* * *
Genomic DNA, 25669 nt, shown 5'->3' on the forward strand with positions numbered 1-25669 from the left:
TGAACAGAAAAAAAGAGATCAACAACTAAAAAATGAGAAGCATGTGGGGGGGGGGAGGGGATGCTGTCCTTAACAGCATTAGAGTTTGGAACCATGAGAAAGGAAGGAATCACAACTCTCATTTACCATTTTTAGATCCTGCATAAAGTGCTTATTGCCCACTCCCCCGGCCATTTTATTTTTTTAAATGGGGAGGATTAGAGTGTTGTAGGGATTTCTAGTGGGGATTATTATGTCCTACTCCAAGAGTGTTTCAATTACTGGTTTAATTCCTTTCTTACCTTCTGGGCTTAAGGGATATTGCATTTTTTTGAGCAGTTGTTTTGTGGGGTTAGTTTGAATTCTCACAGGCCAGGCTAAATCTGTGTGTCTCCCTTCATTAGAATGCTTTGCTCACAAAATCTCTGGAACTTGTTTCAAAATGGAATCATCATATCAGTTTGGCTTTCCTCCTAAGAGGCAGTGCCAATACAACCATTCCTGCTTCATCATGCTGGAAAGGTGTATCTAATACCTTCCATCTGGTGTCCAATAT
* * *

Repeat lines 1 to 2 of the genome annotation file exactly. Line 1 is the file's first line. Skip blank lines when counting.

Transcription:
Genomic DNA, 25669 nt, shown 5'->3' on the forward strand with positions numbered 1-25669 from the left:
TGAACAGAAAAAAAGAGATCAACAACTAAAAAATGAGAAGCATGTGGGGGGGGGGAGGGGATGCTGTCCTTAACAGCATTAGAGTTTGGAACCATGAGAAAGGAAGGAATCACAACTCTCATTTACCATTTTTAGATCCTGCATAAAGTGCTTATTGCCCACTCCCCCGGCCATTTTATTTTTTTAAATGGGGAGGATTAGAGTGTTGTAGGGATTTCTAGTGGGGATTATTATGTCCTACTCCAAGAGTGTTTCAATTACTGGTTTAATTCCTTTCTTACCTTCTGGGCTTAAGGGATATTGCATTTTTTTGAGCAGTTGTTTTGTGGGGTTAGTTTGAATTCTCACAGGCCAGGCTAAATCTGTGTGTCTCCCTTCATTAGAATGCTTTGCTCACAAAATCTCTGGAACTTGTTTCAAAATGGAATCATCATATCAGTTTGGCTTTCCTCCTAAGAGGCAGTGCCAATACAACCATTCCTGCTTCATCATGCTGGAAAGGTGTATCTAATACCTTCCATCTGGTGTCCAATAT